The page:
With best greetings, from Hanover,
It took a while until I found an opportunity to look through my photo archive in the Mathematics Institute. On July 6, 2009, I was able to give the following reply:
Dear Ms. Bessenrodt,
You have made me aware that the person on the cover of Tent’s book “Emmy Noether ...” is not like the other existing portraits of Emmy Noether. I have now had the opportunity to look at my photo archive, located in the Mathematics Institute. I have found that the person in the photo in question is almost certainly not Emmy Noether. The following explanation is primarily meant as a note to myself, but maybe you also will have an interest in it. Please pass the text to Ms. Srinivasan and to anyone else who is interested.
Together with the original photo, I found in my archive a letter from Margot Chow, the wife of the well known mathematician Wei-Liang Chow. I send you a copy of that document, for your information, as an attachment.
W. L. Chow was a Chinese mathematician who received his doctorate under van der Waerden in Leipzig in 1936. In the summer of 1933, he studied in Göttingen and experienced the virtual disintegration of the Institute following the dismissal of many professors by the Nazi government. Chow belonged to the group around Emmy Noether, attending a lecture in her apartment about Hasse’s new proof of the Artin reciprocity law. (She was no longer allowed to give lectures at the university.) Chow was also a signatory on the petition in favor of Emmy Noether to the Kurator (Provost) of the university. (See No. 39 of the manuscripts on my homepage.)
My wife and I met W. L. (Eddie) Chow and his German wife Margot in 1954 at the Institute for Advanced Study in Princeton, and a friendship developed over the years between our families. The Chows visited us occasionally in Heidelberg. After the death of Eddie Chow in 1995, his wife Margot visited us alone. The letter in question dates from 1998.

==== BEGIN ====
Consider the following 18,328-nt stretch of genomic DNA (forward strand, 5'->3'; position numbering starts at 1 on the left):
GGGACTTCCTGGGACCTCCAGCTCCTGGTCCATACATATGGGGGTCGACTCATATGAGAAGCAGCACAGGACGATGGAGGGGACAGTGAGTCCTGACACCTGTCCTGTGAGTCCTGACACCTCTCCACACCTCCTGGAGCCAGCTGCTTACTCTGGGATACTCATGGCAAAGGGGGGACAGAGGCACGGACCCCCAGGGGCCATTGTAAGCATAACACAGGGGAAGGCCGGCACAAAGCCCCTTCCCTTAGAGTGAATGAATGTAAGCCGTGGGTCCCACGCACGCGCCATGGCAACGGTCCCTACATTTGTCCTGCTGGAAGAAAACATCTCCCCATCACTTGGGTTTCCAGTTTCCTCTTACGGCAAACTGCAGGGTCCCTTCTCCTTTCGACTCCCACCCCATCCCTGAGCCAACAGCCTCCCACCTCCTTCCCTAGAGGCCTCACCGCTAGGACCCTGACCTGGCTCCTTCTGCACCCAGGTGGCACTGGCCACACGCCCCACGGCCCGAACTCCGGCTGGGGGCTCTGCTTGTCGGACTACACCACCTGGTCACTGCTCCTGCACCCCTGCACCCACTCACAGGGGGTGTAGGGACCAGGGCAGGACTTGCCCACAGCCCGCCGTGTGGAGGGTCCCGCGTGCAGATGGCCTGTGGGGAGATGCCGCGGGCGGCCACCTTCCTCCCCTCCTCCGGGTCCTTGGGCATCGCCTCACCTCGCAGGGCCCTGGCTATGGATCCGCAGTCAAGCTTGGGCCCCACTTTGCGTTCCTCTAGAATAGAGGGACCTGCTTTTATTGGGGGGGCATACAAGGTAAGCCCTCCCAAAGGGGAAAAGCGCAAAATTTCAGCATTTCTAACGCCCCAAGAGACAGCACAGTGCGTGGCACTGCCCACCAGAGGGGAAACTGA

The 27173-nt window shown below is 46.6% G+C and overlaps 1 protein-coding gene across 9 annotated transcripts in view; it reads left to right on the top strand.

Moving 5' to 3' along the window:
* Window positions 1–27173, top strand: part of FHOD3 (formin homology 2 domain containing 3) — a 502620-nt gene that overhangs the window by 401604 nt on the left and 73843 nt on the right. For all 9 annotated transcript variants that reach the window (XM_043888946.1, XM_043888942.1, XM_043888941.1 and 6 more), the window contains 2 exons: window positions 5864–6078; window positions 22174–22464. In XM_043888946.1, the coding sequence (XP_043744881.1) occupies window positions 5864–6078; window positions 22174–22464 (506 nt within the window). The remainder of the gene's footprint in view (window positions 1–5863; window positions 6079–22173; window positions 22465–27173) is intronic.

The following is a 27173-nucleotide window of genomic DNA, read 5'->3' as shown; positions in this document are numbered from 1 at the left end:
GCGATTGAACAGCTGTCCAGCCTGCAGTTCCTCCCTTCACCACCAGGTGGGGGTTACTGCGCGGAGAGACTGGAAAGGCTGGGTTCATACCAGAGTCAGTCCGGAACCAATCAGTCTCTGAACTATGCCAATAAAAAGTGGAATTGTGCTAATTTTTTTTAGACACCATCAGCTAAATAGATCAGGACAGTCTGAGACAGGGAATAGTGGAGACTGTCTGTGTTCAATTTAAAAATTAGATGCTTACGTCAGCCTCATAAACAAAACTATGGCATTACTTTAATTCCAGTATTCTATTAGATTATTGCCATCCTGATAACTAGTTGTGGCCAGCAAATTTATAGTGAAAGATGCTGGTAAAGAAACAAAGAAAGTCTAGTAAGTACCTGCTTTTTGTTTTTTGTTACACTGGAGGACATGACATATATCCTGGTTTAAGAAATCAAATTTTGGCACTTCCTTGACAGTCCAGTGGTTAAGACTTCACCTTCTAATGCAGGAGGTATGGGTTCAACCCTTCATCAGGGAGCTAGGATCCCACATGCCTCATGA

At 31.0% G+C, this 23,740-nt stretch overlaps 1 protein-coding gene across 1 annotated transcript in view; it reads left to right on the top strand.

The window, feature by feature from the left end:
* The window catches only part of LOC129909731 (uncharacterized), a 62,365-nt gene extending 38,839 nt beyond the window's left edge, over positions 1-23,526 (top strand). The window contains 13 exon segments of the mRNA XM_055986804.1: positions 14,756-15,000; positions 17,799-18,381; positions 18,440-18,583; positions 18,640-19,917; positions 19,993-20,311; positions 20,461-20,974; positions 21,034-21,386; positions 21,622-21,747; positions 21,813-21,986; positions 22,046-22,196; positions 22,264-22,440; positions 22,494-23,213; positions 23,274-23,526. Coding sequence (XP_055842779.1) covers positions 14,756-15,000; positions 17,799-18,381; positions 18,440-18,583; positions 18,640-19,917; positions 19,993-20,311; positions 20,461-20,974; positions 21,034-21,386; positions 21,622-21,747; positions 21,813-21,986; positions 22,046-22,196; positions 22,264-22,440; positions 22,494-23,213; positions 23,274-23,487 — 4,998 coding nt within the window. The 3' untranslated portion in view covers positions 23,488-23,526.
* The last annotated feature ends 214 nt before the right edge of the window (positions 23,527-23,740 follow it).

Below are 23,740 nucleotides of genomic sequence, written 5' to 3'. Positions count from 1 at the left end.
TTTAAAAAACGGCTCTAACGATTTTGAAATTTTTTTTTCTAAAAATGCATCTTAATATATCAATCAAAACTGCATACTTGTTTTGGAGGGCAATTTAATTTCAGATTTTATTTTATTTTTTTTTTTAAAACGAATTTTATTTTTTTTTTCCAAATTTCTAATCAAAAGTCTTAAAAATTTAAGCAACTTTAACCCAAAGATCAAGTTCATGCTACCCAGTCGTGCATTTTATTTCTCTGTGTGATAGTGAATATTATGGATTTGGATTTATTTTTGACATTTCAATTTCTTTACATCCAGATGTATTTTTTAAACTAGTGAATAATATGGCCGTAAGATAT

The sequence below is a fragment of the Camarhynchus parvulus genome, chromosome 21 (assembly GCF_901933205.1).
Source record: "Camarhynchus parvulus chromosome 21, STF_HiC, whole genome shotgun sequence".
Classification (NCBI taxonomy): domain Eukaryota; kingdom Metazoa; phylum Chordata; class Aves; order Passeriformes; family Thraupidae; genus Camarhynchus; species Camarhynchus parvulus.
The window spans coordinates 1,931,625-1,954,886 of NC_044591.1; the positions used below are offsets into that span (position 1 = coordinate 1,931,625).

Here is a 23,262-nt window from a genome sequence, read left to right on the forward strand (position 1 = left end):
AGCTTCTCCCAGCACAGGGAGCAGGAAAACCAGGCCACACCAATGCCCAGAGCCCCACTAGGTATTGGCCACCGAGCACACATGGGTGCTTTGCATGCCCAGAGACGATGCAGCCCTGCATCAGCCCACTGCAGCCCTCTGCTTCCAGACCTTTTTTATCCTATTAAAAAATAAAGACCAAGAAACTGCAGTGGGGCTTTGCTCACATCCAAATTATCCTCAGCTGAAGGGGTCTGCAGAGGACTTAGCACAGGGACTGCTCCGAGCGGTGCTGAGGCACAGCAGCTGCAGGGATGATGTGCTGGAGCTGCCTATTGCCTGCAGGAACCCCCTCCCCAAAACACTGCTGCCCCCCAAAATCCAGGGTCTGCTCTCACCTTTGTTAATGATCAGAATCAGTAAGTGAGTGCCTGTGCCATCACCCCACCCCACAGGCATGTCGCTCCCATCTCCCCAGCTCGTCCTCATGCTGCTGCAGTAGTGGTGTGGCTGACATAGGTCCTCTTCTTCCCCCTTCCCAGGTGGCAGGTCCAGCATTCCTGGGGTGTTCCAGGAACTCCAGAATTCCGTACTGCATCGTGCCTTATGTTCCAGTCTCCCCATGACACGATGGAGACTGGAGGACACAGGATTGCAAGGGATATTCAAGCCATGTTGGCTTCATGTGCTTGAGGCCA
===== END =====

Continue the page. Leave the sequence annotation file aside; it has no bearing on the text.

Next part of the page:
As seen from the letter I earlier had asked Chow, as a witness of those times, to send me documents and photographs from the Göttingen period. Responding to that earlier letter Margot had sent me a photo of Emmy Noether. Apparently, when she visited us the next time in 1998, I did not remember this and I was in doubt about whether I’d actually received a picture from her. But now, in the indicated letter, she writes that in the relevant part of her photo album there is an empty place, apparently the place with the photo of Emmy Noether – from which she concludes that indeed she had sent the photo to me.
But, she continues, in the album there is another small photo of E.N. which she includes.
I then had this other picture placed in my photo archive, under the name “Emmy Noether”.
But now, after you have told me that the person in the picture does not look like Emmy Noether at all, I tend to believe that Margot Chow had been mistaken (she had never met Emmy Noether). Her husband had passed away by the time of her letter, so she could not ask him. In addition, in the original image there is a second person (a man, sitting), who looks Chinese. (This person had been cut off in the photo that went to Oberwolfach.) It seems most likely that this second person, who is looking directly at the photographer, is actually the main subject of the photo, while the woman who is turned away from the photographer is just a random stranger. Unfortunately, Margot Chow is now also dead, so she can no longer be consulted.
It was my error to place the photo, without further examination, under the name “Emmy Noether” in my archives, but I did this because of what Margot Chow had said in her letter.
I am sending you, for your information, a copy of the original photo. Its original dimensions are 4 × 8 cm, a common size at that time.
In any case, since now there is reason to doubt the identity of the person in question, I have asked the management of the Oberwolfach picture archive to delete the photo from there.
I want to thank you and Ms. Srinivasan for making me aware of the problem.
That there is now a strange person on the cover of Tent’s book about Emmy Noether is perhaps not too bad. For in the book there are a number of fictitious statements and stories which do not really belong to E.N., so it is quite fitting that also the picture on the cover is not correct.